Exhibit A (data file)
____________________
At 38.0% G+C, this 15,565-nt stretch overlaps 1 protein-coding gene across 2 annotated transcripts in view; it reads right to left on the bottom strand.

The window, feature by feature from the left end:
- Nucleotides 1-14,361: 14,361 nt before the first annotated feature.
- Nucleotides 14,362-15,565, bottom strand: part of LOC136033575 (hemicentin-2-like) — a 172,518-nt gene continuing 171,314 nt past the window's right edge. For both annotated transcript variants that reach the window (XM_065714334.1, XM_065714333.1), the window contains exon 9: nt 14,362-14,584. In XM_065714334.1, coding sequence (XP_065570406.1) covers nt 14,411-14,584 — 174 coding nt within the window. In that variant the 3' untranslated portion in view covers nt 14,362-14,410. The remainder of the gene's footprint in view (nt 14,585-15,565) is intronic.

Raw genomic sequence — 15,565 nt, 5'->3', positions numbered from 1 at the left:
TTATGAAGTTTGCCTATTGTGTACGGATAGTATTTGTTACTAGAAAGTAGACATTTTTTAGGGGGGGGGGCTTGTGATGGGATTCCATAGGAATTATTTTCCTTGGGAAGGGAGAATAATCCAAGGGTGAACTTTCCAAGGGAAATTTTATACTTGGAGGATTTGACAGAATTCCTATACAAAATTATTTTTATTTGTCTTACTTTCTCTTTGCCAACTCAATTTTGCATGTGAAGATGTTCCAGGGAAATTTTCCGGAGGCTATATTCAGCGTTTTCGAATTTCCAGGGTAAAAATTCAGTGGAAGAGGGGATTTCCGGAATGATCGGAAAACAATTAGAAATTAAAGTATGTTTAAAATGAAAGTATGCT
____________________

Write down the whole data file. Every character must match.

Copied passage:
At 38.0% G+C, this 15,565-nt stretch overlaps 1 protein-coding gene across 2 annotated transcripts in view; it reads right to left on the bottom strand.

The window, feature by feature from the left end:
- Nucleotides 1-14,361: 14,361 nt before the first annotated feature.
- Nucleotides 14,362-15,565, bottom strand: part of LOC136033575 (hemicentin-2-like) — a 172,518-nt gene continuing 171,314 nt past the window's right edge. For both annotated transcript variants that reach the window (XM_065714334.1, XM_065714333.1), the window contains exon 9: nt 14,362-14,584. In XM_065714334.1, coding sequence (XP_065570406.1) covers nt 14,411-14,584 — 174 coding nt within the window. In that variant the 3' untranslated portion in view covers nt 14,362-14,410. The remainder of the gene's footprint in view (nt 14,585-15,565) is intronic.

Raw genomic sequence — 15,565 nt, 5'->3', positions numbered from 1 at the left:
TTATGAAGTTTGCCTATTGTGTACGGATAGTATTTGTTACTAGAAAGTAGACATTTTTTAGGGGGGGGGGCTTGTGATGGGATTCCATAGGAATTATTTTCCTTGGGAAGGGAGAATAATCCAAGGGTGAACTTTCCAAGGGAAATTTTATACTTGGAGGATTTGACAGAATTCCTATACAAAATTATTTTTATTTGTCTTACTTTCTCTTTGCCAACTCAATTTTGCATGTGAAGATGTTCCAGGGAAATTTTCCGGAGGCTATATTCAGCGTTTTCGAATTTCCAGGGTAAAAATTCAGTGGAAGAGGGGATTTCCGGAATGATCGGAAAACAATTAGAAATTAAAGTATGTTTAAAATGAAAGTATGCT